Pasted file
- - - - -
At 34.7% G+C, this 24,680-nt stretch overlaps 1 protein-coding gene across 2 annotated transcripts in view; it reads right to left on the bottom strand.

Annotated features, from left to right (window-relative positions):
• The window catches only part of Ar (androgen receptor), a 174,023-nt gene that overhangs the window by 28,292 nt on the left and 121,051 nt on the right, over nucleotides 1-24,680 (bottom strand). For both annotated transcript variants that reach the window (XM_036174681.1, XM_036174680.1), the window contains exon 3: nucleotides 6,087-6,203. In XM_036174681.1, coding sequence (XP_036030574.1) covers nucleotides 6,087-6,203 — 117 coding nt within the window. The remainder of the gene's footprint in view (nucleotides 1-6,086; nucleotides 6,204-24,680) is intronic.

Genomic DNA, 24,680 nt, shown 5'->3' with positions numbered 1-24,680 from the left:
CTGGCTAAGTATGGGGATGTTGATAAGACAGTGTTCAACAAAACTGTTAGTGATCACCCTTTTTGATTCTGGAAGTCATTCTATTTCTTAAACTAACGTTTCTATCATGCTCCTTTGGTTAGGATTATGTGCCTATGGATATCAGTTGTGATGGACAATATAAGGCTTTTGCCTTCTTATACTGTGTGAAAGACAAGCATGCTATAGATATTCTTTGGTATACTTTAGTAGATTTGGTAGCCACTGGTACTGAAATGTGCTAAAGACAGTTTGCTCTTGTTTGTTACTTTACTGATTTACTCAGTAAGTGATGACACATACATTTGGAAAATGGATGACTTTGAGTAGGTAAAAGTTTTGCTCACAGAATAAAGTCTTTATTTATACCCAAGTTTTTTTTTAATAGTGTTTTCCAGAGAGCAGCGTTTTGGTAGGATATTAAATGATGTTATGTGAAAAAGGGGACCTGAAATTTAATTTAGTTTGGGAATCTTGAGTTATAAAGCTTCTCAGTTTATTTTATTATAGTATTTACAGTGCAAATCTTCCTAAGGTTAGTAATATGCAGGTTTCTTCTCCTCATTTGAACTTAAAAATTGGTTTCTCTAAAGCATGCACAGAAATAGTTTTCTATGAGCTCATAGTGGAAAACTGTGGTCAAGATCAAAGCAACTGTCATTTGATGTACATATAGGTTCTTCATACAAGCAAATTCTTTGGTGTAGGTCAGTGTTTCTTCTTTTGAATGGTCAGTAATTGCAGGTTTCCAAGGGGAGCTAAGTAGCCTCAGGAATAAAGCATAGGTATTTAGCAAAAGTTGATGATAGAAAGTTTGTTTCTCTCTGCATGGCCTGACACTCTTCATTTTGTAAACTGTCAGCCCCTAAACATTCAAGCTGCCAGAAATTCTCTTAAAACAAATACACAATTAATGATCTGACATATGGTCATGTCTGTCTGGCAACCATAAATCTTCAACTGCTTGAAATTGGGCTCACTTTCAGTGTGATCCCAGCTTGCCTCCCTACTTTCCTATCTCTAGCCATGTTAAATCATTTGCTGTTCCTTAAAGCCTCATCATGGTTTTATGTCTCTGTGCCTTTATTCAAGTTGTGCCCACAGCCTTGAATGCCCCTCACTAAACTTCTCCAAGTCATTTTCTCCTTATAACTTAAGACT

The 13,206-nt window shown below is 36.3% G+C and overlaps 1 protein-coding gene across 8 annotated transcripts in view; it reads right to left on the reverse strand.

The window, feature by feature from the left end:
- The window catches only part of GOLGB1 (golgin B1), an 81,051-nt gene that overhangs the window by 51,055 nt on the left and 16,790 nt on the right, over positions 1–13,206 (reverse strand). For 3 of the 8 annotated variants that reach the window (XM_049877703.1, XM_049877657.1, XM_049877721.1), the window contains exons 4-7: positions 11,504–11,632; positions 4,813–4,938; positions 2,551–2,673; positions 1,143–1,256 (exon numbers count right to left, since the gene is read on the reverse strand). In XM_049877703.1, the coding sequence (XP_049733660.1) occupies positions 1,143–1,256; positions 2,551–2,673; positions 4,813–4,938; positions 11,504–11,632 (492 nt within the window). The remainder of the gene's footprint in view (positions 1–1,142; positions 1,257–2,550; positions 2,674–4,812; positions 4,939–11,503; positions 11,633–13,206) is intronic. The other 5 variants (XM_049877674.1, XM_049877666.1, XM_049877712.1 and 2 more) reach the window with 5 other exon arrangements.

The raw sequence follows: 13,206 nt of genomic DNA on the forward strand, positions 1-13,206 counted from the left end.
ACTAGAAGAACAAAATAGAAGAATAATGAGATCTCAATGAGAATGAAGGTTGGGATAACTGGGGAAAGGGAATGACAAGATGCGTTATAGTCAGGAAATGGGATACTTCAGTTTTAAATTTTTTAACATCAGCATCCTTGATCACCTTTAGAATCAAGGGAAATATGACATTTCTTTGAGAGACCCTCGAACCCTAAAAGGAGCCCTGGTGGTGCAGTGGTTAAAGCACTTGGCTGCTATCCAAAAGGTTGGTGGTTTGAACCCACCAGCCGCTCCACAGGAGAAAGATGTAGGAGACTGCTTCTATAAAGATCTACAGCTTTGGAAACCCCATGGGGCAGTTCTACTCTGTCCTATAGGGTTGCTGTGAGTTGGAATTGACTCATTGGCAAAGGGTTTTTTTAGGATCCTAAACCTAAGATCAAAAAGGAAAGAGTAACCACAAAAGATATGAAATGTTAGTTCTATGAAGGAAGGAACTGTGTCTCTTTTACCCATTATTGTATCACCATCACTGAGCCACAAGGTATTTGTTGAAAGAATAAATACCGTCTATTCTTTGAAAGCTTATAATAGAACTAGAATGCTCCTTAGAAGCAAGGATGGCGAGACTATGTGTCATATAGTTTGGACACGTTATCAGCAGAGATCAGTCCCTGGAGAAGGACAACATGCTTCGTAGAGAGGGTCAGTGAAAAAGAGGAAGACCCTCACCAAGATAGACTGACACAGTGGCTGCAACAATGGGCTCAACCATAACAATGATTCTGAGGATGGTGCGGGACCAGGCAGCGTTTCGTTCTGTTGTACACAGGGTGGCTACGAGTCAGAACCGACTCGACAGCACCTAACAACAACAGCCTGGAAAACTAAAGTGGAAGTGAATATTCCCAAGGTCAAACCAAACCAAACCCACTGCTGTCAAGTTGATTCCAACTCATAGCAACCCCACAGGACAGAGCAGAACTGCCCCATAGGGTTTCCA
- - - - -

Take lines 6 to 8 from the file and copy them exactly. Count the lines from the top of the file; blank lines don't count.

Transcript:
The 13,206-nt window shown below is 36.3% G+C and overlaps 1 protein-coding gene across 8 annotated transcripts in view; it reads right to left on the reverse strand.

The window, feature by feature from the left end:
- The window catches only part of GOLGB1 (golgin B1), an 81,051-nt gene that overhangs the window by 51,055 nt on the left and 16,790 nt on the right, over positions 1–13,206 (reverse strand). For 3 of the 8 annotated variants that reach the window (XM_049877703.1, XM_049877657.1, XM_049877721.1), the window contains exons 4-7: positions 11,504–11,632; positions 4,813–4,938; positions 2,551–2,673; positions 1,143–1,256 (exon numbers count right to left, since the gene is read on the reverse strand). In XM_049877703.1, the coding sequence (XP_049733660.1) occupies positions 1,143–1,256; positions 2,551–2,673; positions 4,813–4,938; positions 11,504–11,632 (492 nt within the window). The remainder of the gene's footprint in view (positions 1–1,142; positions 1,257–2,550; positions 2,674–4,812; positions 4,939–11,503; positions 11,633–13,206) is intronic. The other 5 variants (XM_049877674.1, XM_049877666.1, XM_049877712.1 and 2 more) reach the window with 5 other exon arrangements.